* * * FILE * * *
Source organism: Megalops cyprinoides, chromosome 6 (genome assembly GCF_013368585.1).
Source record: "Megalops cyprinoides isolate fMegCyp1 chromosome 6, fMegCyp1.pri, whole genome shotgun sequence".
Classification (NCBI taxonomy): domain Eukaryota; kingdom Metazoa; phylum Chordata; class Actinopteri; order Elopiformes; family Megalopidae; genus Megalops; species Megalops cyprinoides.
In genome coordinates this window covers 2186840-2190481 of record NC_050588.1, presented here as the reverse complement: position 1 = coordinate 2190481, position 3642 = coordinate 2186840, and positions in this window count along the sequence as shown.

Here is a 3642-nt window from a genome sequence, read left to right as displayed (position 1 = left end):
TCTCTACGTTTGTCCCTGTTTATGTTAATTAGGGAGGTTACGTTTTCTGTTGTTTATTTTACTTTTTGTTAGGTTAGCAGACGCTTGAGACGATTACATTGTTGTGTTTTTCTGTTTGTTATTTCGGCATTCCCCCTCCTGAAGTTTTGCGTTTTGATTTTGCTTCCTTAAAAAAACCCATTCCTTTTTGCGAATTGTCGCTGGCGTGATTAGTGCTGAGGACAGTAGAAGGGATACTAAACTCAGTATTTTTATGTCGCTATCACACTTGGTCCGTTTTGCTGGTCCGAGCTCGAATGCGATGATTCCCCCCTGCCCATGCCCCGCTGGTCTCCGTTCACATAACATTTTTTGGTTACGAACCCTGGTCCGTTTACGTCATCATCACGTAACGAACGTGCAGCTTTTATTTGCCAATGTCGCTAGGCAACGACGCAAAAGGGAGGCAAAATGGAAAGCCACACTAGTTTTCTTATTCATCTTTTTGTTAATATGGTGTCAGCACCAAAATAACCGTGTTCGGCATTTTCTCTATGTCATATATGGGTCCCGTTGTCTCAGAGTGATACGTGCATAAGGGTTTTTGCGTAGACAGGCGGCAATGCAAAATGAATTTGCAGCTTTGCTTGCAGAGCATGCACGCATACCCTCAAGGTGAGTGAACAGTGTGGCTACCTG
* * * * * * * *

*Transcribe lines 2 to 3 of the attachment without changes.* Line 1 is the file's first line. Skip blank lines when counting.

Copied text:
Source record: "Megalops cyprinoides isolate fMegCyp1 chromosome 6, fMegCyp1.pri, whole genome shotgun sequence".
Classification (NCBI taxonomy): domain Eukaryota; kingdom Metazoa; phylum Chordata; class Actinopteri; order Elopiformes; family Megalopidae; genus Megalops; species Megalops cyprinoides.